We are reminded daily of the changing tides of business in our region. Major mining and supplier companies shedding hundreds of jobs from the region’s workforce, Government agencies asked to be more efficient with budgets sliced and small business struggling to keep their heads above cash flow issues. Add to this the increasing numbers of people who are declaring personal bankruptcy.
In Australian culture, failure is not a preferred option. So when the pressures of business collapse join the stigma of personal failure and combine with myths about bankruptcy a perfect storm of doom and gloom results.
The fact is that bankruptcy is an indicator of change. It is inevitable that following boom periods a flattening of markets takes place and the collateral damage for some is the inability to operate in this environment.
But bankruptcy is not the end of the line. It is a business process.
The first mistake is not getting the full picture.
Uncertainty or misinformation can cause people to make decisions that can cause immeasurable damage to a business. Talking to professionals can help you get a clear picture of the situation. These people work to provide services, options and the information you need to take the uncertainly away from the process.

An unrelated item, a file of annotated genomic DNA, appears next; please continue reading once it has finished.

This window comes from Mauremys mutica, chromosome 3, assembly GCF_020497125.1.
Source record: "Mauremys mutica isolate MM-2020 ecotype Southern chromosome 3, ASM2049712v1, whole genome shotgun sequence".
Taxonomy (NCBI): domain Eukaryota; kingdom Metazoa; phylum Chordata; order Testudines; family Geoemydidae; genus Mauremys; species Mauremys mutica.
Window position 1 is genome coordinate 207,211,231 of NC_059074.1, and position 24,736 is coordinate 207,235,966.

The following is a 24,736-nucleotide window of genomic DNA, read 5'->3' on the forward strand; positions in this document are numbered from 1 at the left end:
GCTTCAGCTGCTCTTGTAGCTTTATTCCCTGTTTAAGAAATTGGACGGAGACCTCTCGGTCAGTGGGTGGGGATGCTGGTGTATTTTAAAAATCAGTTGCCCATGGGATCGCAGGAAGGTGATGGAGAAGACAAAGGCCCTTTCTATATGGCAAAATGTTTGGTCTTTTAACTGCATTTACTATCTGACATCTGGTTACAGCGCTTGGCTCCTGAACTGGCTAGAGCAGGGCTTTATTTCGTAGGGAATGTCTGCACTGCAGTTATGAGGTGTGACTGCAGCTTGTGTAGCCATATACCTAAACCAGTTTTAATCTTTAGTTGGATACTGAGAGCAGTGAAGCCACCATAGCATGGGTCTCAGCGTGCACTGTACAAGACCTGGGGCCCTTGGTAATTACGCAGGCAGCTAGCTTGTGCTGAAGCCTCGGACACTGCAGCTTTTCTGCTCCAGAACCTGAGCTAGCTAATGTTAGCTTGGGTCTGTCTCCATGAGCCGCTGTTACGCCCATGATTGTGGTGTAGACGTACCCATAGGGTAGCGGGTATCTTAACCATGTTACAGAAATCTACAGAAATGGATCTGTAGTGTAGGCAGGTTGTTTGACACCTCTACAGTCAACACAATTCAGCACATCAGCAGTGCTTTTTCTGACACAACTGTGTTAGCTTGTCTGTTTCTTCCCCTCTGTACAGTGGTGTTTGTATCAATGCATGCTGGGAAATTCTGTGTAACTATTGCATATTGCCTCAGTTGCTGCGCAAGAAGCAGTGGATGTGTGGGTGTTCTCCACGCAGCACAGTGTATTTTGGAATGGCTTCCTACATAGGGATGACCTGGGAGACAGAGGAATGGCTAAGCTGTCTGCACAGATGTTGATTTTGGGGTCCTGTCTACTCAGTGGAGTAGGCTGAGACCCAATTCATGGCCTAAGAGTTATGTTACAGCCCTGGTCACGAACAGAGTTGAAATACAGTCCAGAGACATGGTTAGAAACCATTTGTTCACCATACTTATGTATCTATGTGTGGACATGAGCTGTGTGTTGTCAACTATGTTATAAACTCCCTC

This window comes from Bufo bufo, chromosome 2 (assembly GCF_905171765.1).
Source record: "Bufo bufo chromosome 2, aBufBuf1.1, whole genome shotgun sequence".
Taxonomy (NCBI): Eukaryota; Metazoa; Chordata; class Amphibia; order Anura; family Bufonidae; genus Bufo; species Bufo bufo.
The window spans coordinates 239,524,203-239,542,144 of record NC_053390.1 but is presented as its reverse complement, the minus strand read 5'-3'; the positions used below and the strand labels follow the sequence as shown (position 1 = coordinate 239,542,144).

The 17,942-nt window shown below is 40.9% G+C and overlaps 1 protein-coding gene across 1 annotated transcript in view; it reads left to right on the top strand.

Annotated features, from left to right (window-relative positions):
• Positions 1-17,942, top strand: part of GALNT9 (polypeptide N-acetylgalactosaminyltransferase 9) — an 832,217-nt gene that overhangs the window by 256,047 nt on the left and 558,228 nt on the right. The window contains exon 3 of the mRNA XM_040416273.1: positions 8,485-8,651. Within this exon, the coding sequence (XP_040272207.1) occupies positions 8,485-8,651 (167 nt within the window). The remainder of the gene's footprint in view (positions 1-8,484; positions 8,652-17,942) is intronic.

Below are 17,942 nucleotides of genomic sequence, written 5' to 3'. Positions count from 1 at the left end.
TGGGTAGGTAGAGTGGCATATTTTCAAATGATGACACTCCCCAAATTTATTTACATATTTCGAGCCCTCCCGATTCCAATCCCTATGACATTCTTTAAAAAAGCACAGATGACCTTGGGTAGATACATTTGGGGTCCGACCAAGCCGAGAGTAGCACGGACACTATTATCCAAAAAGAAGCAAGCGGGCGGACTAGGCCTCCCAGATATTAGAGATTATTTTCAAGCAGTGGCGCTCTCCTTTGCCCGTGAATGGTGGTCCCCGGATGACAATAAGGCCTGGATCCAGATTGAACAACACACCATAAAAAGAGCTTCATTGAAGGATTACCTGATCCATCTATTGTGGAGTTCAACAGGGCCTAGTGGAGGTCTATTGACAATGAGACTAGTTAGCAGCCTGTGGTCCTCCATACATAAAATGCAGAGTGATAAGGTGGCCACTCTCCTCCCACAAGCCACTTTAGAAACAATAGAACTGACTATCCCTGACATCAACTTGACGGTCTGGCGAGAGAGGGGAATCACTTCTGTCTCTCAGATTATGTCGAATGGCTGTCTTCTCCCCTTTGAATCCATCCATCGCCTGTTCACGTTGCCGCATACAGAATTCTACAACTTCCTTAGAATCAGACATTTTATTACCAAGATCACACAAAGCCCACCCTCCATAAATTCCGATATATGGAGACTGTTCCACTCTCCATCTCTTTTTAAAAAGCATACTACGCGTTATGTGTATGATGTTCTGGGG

The second mistake is to believe ill-conceived myths.
Top of the list of bankruptcy myths is that most people believe that declaring bankruptcy will mean that you lose everything. Not true – household, personal and other assets such as superannuation are not necessarily affected.
People who have been bankrupt can also run a business again. The key restriction here is that they must run the business in their own name or declare to those they deal with that are bankrupt. Since 1993 the ATO stands equally with all other creditors and will not be paid above others.
The Hunter has, for the most part, managed to buck global and even Australian economic trends until more recently when the levelling-off of our local economy has started to bite. Our region’s resilience and its ability to change gives us some strong foundations for the future. The truth is however that it is people who work to create change that often face the risks and challenges. But on the flip side – there is opportunity that comes with human innovation and strategy.
Lloyd Kerr is a Partner at Jirsch Sutherland's Newcastle Branch, a specialist insolvency practice. In 1993 Lloyd established Jirsch's Newcastle Branch which became the first specialist reconstruction and insolvency practice in the Hunter Valley.